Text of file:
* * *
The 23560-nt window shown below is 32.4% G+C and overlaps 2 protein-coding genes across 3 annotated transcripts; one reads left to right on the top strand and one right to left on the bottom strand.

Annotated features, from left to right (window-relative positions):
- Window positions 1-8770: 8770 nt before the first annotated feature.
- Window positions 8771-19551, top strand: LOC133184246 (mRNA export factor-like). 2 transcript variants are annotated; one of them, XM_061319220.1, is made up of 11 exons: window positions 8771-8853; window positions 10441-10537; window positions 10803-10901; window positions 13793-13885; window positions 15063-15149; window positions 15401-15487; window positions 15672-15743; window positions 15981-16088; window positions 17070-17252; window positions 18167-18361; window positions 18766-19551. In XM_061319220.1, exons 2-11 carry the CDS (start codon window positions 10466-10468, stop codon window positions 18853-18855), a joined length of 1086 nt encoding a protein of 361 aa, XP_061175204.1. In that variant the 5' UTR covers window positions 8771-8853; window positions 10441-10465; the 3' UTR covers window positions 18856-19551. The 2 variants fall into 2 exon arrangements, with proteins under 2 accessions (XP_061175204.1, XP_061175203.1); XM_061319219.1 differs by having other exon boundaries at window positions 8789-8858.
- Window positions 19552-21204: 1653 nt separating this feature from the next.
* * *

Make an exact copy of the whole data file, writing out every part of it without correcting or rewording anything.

The 23560-nt window shown below is 32.4% G+C and overlaps 2 protein-coding genes across 3 annotated transcripts; one reads left to right on the top strand and one right to left on the bottom strand.

Annotated features, from left to right (window-relative positions):
- Window positions 1-8770: 8770 nt before the first annotated feature.
- Window positions 8771-19551, top strand: LOC133184246 (mRNA export factor-like). 2 transcript variants are annotated; one of them, XM_061319220.1, is made up of 11 exons: window positions 8771-8853; window positions 10441-10537; window positions 10803-10901; window positions 13793-13885; window positions 15063-15149; window positions 15401-15487; window positions 15672-15743; window positions 15981-16088; window positions 17070-17252; window positions 18167-18361; window positions 18766-19551. In XM_061319220.1, exons 2-11 carry the CDS (start codon window positions 10466-10468, stop codon window positions 18853-18855), a joined length of 1086 nt encoding a protein of 361 aa, XP_061175204.1. In that variant the 5' UTR covers window positions 8771-8853; window positions 10441-10465; the 3' UTR covers window positions 18856-19551. The 2 variants fall into 2 exon arrangements, with proteins under 2 accessions (XP_061175204.1, XP_061175203.1); XM_061319219.1 differs by having other exon boundaries at window positions 8789-8858.
- Window positions 19552-21204: 1653 nt separating this feature from the next.